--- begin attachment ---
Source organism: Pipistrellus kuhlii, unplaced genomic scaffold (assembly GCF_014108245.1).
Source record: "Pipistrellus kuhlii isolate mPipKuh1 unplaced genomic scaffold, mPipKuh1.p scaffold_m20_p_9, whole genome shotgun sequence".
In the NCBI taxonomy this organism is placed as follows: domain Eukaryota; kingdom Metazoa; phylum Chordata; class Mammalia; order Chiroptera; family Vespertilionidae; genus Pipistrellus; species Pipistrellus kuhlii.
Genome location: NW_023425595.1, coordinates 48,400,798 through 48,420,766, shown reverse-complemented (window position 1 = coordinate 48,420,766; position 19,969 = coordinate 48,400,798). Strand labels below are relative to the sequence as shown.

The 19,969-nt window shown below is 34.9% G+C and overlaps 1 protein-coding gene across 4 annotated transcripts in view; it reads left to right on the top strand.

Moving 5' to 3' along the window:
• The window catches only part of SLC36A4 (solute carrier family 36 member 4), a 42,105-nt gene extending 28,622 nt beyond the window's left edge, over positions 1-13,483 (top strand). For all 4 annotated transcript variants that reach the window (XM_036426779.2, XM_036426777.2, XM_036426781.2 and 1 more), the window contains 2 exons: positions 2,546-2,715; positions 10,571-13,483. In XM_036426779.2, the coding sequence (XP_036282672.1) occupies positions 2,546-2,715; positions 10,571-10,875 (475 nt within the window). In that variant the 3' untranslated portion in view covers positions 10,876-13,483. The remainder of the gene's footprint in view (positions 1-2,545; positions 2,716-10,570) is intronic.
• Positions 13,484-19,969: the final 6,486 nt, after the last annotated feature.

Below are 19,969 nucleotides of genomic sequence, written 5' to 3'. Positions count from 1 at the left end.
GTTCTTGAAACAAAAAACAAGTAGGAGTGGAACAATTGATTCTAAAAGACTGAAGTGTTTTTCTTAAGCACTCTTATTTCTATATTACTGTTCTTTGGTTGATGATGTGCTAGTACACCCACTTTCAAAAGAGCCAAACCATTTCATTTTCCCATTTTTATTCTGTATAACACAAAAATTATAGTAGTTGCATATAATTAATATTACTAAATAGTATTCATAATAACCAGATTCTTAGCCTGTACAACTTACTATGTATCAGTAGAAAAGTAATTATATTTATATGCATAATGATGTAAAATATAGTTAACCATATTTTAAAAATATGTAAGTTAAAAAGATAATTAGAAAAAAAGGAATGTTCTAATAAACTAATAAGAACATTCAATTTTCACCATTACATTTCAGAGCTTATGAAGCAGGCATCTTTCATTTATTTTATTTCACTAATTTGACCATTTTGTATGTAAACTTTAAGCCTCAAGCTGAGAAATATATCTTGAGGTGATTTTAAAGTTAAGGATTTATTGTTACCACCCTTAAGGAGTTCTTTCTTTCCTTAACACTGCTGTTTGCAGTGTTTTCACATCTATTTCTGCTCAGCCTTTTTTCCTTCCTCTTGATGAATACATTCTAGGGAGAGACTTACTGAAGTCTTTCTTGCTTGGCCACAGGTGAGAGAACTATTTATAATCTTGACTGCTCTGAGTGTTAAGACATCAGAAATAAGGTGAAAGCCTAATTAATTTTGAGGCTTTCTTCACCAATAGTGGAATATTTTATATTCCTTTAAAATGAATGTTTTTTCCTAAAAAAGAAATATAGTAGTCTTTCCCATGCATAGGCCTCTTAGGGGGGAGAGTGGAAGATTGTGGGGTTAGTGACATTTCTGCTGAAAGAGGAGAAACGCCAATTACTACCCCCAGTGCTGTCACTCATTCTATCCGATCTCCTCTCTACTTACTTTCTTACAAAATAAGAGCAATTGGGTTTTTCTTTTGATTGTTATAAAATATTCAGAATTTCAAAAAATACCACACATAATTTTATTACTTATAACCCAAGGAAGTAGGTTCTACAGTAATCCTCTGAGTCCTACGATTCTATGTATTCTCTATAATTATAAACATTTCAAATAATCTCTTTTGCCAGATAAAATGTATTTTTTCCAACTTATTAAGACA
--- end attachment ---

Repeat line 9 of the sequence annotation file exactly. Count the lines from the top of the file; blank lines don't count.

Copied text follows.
Below are 19,969 nucleotides of genomic sequence, written 5' to 3'. Positions count from 1 at the left end.